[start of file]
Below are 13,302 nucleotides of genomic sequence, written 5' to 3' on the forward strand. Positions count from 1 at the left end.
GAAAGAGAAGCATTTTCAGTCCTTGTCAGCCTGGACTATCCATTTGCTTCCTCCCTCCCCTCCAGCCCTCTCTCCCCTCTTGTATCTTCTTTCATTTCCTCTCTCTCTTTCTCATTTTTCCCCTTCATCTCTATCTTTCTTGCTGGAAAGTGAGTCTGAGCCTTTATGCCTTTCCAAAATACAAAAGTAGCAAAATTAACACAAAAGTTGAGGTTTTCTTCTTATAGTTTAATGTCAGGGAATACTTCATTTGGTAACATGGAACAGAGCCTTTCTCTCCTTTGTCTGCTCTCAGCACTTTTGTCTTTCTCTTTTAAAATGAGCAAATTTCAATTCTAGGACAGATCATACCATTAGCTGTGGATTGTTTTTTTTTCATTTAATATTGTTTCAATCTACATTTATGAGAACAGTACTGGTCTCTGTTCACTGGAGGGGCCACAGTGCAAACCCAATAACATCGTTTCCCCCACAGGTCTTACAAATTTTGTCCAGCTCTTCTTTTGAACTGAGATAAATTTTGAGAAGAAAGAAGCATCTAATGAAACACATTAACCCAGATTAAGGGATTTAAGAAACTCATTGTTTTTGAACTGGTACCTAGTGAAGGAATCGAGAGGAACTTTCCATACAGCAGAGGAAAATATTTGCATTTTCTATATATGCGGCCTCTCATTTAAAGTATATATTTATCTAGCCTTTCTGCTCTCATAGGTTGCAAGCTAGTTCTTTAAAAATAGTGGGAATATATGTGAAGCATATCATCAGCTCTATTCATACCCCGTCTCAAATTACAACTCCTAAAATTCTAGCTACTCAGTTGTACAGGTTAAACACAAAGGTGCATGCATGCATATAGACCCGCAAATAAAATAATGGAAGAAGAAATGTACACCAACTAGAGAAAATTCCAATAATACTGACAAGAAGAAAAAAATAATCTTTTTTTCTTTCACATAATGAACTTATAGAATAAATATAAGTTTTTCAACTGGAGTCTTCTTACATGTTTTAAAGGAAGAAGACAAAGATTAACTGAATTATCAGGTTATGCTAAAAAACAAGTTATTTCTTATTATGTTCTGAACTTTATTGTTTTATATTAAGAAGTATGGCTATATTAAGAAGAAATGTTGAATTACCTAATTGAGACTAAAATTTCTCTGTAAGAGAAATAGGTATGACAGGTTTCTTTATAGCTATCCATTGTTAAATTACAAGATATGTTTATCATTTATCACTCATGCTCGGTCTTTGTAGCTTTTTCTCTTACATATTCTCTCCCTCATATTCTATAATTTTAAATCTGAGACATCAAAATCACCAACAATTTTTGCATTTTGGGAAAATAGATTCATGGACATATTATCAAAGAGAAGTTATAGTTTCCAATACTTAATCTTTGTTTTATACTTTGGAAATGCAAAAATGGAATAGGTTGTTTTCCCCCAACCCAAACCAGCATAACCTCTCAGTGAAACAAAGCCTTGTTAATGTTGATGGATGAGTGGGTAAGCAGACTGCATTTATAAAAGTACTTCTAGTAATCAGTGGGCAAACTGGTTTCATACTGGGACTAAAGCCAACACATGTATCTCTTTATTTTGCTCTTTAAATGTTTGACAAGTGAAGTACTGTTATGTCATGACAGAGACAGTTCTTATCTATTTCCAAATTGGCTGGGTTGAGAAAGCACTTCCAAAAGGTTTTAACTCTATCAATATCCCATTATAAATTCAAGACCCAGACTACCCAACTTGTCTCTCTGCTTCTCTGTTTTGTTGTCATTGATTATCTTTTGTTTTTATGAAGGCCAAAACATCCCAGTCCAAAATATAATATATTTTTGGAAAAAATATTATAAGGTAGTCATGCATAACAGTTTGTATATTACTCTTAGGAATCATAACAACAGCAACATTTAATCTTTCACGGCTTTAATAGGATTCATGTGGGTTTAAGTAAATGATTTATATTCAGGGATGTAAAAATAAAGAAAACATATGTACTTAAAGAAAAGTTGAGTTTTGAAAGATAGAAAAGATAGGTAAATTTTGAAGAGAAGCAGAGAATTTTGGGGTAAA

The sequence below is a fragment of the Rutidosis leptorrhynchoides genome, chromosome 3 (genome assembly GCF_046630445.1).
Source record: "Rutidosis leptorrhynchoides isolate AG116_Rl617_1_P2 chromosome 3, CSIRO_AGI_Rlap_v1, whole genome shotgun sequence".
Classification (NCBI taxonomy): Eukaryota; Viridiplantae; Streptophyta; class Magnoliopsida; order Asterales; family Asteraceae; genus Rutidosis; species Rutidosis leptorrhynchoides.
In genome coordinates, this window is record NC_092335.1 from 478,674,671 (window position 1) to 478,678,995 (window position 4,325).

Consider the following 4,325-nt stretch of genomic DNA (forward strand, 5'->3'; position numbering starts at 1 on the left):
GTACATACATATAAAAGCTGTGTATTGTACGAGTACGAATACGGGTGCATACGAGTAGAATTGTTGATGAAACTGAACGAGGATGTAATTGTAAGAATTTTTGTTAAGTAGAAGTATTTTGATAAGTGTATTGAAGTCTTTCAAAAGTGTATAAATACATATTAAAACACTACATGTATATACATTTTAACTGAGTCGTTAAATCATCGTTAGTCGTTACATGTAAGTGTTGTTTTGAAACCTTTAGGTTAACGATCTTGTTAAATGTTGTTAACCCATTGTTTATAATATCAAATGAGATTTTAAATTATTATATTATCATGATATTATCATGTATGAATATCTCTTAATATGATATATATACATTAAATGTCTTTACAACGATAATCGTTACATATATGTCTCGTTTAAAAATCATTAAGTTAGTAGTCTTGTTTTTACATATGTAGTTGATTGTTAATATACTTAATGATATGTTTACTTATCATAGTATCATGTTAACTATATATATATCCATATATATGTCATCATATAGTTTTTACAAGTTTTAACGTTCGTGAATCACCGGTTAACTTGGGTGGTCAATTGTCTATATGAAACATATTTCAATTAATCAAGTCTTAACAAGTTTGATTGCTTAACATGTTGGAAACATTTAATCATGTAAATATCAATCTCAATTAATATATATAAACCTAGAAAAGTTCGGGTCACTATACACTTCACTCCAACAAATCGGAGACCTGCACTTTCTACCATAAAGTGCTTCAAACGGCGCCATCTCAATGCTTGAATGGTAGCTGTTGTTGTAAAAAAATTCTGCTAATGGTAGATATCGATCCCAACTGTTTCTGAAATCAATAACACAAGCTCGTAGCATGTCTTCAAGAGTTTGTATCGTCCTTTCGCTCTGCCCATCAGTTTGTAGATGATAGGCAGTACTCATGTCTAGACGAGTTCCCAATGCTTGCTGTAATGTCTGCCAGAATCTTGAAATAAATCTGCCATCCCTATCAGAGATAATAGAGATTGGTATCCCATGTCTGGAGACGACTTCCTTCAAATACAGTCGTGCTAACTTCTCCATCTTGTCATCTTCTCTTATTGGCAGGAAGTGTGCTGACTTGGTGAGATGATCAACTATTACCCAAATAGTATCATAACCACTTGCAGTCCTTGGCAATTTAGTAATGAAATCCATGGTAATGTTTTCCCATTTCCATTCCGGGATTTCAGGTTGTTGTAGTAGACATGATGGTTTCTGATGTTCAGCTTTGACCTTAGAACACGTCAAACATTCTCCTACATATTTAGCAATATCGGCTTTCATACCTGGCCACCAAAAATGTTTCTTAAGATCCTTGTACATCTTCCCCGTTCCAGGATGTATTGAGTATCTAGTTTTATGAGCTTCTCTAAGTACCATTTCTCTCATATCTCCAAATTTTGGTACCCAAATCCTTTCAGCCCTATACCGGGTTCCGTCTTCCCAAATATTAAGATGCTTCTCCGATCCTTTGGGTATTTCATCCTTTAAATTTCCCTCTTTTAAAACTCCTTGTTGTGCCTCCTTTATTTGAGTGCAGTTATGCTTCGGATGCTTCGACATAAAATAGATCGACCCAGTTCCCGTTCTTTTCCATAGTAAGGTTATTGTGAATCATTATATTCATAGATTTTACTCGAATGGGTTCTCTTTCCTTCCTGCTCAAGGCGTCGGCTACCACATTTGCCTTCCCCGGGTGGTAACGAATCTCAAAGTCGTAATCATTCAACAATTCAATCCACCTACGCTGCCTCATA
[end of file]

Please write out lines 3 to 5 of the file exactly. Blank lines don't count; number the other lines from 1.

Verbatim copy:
The sequence below is a fragment of the Rutidosis leptorrhynchoides genome, chromosome 3 (genome assembly GCF_046630445.1).
Source record: "Rutidosis leptorrhynchoides isolate AG116_Rl617_1_P2 chromosome 3, CSIRO_AGI_Rlap_v1, whole genome shotgun sequence".
Classification (NCBI taxonomy): Eukaryota; Viridiplantae; Streptophyta; class Magnoliopsida; order Asterales; family Asteraceae; genus Rutidosis; species Rutidosis leptorrhynchoides.